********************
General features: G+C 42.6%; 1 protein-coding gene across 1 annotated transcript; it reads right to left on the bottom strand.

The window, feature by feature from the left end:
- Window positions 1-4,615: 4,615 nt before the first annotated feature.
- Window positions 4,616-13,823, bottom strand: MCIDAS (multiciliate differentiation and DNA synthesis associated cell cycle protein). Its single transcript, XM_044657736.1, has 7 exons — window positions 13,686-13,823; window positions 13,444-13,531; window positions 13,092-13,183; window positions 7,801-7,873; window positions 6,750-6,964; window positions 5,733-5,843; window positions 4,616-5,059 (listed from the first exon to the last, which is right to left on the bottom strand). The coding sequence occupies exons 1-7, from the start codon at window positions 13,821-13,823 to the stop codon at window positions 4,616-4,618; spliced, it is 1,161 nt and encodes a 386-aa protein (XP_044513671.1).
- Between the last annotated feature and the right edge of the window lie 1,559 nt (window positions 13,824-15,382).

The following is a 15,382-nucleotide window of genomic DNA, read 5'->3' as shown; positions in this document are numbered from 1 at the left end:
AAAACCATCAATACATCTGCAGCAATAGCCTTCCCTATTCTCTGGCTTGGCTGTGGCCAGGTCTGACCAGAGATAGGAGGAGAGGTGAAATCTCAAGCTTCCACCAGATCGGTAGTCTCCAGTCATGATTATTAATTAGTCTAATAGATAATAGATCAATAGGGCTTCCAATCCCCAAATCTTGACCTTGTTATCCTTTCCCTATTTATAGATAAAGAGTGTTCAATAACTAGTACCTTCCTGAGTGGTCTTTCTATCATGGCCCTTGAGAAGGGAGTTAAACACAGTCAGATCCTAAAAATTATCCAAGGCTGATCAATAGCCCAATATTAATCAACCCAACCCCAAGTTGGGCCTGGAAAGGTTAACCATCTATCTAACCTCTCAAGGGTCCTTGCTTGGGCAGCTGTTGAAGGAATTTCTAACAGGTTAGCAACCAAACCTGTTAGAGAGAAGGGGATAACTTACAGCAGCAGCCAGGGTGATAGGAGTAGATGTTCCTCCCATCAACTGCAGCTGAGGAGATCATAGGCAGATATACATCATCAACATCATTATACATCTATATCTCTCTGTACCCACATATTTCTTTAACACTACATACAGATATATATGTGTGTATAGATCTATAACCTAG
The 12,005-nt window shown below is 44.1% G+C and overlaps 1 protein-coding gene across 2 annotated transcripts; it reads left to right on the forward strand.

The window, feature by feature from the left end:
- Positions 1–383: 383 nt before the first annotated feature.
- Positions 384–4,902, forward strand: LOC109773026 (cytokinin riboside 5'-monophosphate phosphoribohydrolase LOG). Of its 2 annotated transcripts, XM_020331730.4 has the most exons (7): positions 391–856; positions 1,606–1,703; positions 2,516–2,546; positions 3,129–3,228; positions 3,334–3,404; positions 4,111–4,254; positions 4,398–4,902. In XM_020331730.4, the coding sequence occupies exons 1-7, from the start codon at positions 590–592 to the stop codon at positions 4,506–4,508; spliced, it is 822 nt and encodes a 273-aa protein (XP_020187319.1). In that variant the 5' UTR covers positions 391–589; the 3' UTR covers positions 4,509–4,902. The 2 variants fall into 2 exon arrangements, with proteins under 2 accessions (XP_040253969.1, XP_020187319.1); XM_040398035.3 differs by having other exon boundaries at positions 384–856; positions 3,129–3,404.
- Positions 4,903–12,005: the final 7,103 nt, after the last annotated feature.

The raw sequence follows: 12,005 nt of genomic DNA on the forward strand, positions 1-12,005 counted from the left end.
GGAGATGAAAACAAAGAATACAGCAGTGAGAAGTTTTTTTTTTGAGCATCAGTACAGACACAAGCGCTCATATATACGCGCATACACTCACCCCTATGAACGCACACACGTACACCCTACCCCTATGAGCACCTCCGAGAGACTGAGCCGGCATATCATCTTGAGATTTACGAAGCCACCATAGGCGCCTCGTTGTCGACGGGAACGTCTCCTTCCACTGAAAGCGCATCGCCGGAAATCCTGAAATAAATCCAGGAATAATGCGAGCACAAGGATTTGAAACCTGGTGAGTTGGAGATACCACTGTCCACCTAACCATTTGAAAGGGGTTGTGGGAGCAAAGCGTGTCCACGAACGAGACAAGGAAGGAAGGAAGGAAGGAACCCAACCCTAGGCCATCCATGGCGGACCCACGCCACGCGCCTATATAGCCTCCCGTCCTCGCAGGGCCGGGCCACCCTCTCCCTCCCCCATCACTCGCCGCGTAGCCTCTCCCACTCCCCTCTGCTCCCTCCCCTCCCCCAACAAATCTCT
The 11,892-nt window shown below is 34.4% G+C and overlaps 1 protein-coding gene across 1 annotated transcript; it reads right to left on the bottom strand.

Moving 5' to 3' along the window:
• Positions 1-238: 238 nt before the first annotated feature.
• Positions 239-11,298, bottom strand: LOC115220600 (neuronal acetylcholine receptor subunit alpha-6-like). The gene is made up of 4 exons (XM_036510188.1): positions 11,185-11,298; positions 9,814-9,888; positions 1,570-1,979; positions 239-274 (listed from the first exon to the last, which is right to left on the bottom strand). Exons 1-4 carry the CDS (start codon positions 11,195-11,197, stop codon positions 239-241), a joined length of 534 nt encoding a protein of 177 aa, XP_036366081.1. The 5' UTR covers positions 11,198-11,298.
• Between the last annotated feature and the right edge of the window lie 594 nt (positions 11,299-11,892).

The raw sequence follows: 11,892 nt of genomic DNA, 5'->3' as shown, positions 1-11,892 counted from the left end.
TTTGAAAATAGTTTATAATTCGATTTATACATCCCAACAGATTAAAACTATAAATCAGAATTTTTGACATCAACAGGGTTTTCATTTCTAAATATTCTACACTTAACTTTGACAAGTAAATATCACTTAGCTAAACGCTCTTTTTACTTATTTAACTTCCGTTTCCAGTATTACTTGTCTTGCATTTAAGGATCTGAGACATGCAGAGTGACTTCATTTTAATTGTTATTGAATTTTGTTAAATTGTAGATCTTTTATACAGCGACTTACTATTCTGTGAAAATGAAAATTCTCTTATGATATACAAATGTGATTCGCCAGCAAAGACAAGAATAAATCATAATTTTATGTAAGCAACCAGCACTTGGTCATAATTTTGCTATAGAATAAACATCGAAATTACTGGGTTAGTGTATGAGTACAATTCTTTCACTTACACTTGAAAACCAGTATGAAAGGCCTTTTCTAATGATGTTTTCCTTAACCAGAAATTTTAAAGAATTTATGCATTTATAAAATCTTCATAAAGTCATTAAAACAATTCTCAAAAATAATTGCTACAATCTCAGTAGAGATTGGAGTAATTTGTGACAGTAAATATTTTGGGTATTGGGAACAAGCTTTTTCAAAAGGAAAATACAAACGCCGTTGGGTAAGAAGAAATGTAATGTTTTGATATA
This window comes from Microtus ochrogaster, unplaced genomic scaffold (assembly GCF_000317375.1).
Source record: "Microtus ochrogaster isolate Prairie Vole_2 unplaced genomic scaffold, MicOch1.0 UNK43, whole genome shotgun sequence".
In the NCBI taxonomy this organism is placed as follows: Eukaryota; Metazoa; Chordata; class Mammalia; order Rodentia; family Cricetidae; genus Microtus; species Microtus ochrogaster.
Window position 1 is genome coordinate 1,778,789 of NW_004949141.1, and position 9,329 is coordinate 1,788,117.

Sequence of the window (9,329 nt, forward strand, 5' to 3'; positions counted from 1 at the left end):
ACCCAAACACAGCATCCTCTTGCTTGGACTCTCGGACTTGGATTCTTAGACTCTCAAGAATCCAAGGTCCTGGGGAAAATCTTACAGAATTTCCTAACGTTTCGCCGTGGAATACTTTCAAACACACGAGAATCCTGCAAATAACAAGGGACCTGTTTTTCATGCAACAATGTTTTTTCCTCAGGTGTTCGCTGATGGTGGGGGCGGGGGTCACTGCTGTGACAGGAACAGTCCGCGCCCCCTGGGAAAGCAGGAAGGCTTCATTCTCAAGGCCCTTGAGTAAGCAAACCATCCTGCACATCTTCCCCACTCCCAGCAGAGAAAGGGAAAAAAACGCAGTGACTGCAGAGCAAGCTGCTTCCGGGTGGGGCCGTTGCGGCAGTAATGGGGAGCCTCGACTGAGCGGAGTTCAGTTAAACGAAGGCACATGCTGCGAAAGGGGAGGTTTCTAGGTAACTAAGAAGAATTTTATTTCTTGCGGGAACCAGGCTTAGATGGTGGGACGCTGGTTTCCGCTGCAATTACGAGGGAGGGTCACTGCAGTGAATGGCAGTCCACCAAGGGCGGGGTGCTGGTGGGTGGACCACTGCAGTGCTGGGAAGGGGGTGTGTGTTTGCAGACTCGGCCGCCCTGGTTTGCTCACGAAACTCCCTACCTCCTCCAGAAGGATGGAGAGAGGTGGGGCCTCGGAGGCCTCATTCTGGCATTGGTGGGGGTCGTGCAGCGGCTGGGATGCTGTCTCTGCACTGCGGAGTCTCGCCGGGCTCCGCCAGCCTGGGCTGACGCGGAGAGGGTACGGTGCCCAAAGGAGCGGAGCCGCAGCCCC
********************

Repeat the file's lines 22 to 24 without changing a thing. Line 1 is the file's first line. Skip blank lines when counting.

This window comes from Microtus ochrogaster, unplaced genomic scaffold (assembly GCF_000317375.1).
Source record: "Microtus ochrogaster isolate Prairie Vole_2 unplaced genomic scaffold, MicOch1.0 UNK43, whole genome shotgun sequence".
In the NCBI taxonomy this organism is placed as follows: Eukaryota; Metazoa; Chordata; class Mammalia; order Rodentia; family Cricetidae; genus Microtus; species Microtus ochrogaster.